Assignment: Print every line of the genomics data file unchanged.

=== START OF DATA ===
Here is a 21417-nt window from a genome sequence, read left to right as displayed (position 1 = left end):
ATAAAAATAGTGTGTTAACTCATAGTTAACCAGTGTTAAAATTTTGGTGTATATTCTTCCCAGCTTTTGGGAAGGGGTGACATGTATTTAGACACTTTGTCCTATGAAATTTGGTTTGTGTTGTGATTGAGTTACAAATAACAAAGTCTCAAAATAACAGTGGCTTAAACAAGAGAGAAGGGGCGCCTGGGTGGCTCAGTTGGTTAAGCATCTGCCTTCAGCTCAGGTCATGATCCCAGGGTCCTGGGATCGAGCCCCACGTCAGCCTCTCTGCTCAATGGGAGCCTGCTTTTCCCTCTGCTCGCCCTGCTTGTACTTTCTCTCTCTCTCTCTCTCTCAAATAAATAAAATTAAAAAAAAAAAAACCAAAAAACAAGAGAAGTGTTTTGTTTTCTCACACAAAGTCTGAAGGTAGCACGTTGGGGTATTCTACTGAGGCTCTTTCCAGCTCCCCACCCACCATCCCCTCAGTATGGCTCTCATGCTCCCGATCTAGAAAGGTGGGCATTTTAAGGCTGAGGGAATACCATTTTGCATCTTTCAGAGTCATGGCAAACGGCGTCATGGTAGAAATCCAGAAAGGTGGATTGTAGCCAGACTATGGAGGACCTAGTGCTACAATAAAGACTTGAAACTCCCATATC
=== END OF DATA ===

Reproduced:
Here is a 21417-nt window from a genome sequence, read left to right as displayed (position 1 = left end):
ATAAAAATAGTGTGTTAACTCATAGTTAACCAGTGTTAAAATTTTGGTGTATATTCTTCCCAGCTTTTGGGAAGGGGTGACATGTATTTAGACACTTTGTCCTATGAAATTTGGTTTGTGTTGTGATTGAGTTACAAATAACAAAGTCTCAAAATAACAGTGGCTTAAACAAGAGAGAAGGGGCGCCTGGGTGGCTCAGTTGGTTAAGCATCTGCCTTCAGCTCAGGTCATGATCCCAGGGTCCTGGGATCGAGCCCCACGTCAGCCTCTCTGCTCAATGGGAGCCTGCTTTTCCCTCTGCTCGCCCTGCTTGTACTTTCTCTCTCTCTCTCTCTCTCAAATAAATAAAATTAAAAAAAAAAAAACCAAAAAACAAGAGAAGTGTTTTGTTTTCTCACACAAAGTCTGAAGGTAGCACGTTGGGGTATTCTACTGAGGCTCTTTCCAGCTCCCCACCCACCATCCCCTCAGTATGGCTCTCATGCTCCCGATCTAGAAAGGTGGGCATTTTAAGGCTGAGGGAATACCATTTTGCATCTTTCAGAGTCATGGCAAACGGCGTCATGGTAGAAATCCAGAAAGGTGGATTGTAGCCAGACTATGGAGGACCTAGTGCTACAATAAAGACTTGAAACTCCCATATC